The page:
Tiny perfect things

ERIN SMITH

Columnist

It had been a week. I won’t bore you with the details, but you know the sort of week I’m talking about. That week when misery and misfortune seem to shadow you like Pig Pen’s cloud of dust in those old Peanuts cartoons. And it was only Wednesday.

“I need carbohydrates and Netflix,” I wearily told my people that night. David ordered a pizza. Izzie found a movie called “The Map of Tiny Perfect Things” (actually on Amazon Prime) and cued it up.

In this charming YA film, based on a Lev Grossman short story, two teenagers get stuck in a “temporal anomaly,” or a time loop. It is both an homage and a companion to “Groundhog Day,” which is referenced several times. They repeat the same day a thousand times over, making small adjustments yet still trapped in the same eternally sunny but ultimately boring day.

The existential angst sets in; they wonder why they alone are awake while everyone else is sleepwalking through their lives. They ultimately discover small moments of perfect magic – a janitor who pauses sweeping the floor to play a beautiful piano sonata, a cloud shaped first like a question mark and then an exclamation point, an eagle swooping down to the surface of a pond and flying up with a fish in its talons. These magical moments help them realize they were actually the zombies and everyone else was awake. I won’t ruin the ending, but the takeaway is that of course magic exists. We need only pay attention to see it everywhere.

I’ve always been someone who was open to synchronicity, those moments of pure enchantment and wonder. Magic has always been my shotgun rider, and yet it has definitely been absent in this season. Perhaps magic has been quarantined too? Quite possibly, I have been overly consumed with keeping myself, my family, and my business alive this last year and just didn’t have the time or energy to look for tiny perfect things.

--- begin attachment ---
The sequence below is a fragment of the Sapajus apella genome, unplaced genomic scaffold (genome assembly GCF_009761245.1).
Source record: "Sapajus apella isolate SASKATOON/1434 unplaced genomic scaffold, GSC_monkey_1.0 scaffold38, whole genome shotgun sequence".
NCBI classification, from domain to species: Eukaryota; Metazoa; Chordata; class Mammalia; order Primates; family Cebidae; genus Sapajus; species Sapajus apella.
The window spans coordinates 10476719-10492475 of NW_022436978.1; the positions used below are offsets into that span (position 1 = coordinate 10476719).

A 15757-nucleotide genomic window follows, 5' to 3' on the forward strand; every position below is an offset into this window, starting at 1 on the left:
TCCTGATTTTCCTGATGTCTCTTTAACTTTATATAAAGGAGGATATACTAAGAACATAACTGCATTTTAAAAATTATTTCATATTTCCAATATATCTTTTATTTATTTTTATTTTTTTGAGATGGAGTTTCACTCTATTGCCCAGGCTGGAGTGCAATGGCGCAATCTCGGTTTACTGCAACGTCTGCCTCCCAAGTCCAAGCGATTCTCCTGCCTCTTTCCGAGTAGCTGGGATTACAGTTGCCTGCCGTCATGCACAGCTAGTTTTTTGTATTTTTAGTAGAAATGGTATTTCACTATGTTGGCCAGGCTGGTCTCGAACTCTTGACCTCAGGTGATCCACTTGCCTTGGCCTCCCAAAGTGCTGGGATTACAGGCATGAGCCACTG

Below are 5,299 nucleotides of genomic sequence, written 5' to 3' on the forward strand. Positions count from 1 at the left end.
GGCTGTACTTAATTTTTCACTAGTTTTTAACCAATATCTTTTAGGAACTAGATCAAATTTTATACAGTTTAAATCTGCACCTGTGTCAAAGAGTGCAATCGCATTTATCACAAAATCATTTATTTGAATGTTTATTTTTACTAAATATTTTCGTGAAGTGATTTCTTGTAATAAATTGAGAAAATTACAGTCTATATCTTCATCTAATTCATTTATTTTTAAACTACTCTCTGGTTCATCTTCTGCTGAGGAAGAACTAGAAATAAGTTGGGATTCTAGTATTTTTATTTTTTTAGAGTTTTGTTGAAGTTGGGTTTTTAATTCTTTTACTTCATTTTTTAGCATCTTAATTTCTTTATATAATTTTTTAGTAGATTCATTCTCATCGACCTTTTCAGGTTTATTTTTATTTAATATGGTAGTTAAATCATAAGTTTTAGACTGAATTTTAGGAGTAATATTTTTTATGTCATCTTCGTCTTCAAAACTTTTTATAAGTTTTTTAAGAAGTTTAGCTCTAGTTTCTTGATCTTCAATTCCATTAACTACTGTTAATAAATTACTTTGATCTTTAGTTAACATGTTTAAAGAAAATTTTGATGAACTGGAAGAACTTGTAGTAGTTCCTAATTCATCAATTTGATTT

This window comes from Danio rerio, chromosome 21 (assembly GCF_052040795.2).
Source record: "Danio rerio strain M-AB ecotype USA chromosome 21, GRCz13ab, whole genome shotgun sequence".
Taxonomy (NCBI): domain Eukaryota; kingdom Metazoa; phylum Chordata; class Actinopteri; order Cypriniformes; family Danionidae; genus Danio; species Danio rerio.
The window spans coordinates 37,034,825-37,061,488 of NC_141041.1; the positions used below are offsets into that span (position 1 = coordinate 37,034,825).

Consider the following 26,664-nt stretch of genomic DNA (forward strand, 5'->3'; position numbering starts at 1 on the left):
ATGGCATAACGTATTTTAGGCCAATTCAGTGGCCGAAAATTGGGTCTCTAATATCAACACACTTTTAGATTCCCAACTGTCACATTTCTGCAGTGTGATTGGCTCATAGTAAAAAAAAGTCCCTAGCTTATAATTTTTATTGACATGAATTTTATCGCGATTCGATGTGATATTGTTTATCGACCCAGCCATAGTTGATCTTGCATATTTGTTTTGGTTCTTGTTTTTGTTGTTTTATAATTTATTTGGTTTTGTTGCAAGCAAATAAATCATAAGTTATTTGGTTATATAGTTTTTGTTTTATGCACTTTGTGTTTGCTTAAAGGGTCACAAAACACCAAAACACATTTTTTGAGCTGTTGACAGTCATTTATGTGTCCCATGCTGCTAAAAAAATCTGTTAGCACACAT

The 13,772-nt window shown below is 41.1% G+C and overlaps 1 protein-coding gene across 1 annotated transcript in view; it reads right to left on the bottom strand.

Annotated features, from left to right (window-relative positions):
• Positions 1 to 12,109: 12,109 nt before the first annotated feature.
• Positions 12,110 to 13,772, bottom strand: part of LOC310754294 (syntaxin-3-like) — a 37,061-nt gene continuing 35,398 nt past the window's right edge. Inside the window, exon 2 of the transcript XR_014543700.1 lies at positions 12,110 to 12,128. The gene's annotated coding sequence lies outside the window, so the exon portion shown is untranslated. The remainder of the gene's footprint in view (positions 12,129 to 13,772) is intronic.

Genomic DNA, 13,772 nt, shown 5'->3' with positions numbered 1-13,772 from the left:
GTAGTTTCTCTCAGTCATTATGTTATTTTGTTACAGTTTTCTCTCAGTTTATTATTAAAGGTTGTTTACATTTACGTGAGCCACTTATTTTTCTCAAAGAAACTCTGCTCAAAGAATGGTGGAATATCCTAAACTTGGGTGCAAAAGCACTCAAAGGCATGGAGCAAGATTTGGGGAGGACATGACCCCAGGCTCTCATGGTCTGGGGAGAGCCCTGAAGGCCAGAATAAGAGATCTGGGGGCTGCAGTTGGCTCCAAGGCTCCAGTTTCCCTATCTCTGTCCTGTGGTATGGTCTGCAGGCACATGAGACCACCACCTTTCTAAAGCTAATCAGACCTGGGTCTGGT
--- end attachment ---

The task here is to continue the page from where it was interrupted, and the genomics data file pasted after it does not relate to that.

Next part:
We aren’t culturally groomed to look for magic. In fact, magic has been pushed off stage by science and religion. Science seeks to explain magic and religion either takes credit for it, or dismisses it as silly superstition. Yet for millennia, magic, religion, and science were a triumvirate running through human culture. The three were entangled, each a tool for examining, experiencing, and understanding the universe. Modern culture has given science and religion the microphone and asked magic to remain in the wings.

Seems to me, we’re in a stage of such dire global change, confusion and chaos, we need any tool of understanding we can get our hands on. Moments of synchronicity are a vital thread in the tapestry of human experience. They elevate our lives by asking us to pay closer attention to what is happening around us.

And the whole point of the time loop genre is that we always get a do over. So I decided to wake up and start looking around me more intentionally.

Later that week, I was driving to the high school to pick-up Izzie when I found myself stopped behind a flatbed truck. A golden retriever sat facing away from me. I was blasting the song “The Room Where it Happened” from the “Hamilton” soundtrack through my open windows. The dog started thumping his tail side to side in perfect sync with the song.

No one really knows how the game is played

The art of the trade, how the sausage gets made

We just assume that it happens

But no one else is in the room where it happens

I sat mesmerized by his windshield wiper tail keeping time. As the truck was in the right lane on Boonesboro Road trying to turn left without a light, I heard the entire five-minute song. The dog’s tail never dropped a single beat. Was it a coincidence? Could the pup hear the music through the window? Do dogs love “Hamilton”?

As the truck finally started to turn, the dog looked over his shoulder and grinned at me in that way only dogs can grin. He was totally in on the cosmic joke. I squealed and clapped my hands in delight. I looked about wildly, as if summoning witnesses.

But that’s the thing about magic. It doesn’t matter if, upon the retelling, no one believes me or I can’t quite paint the perfect picture. It was a tiny perfect thing just for me. As Walt Whitman wrote, “The sidewalks are littered with postcards from God.” And, apparently, dogs as well.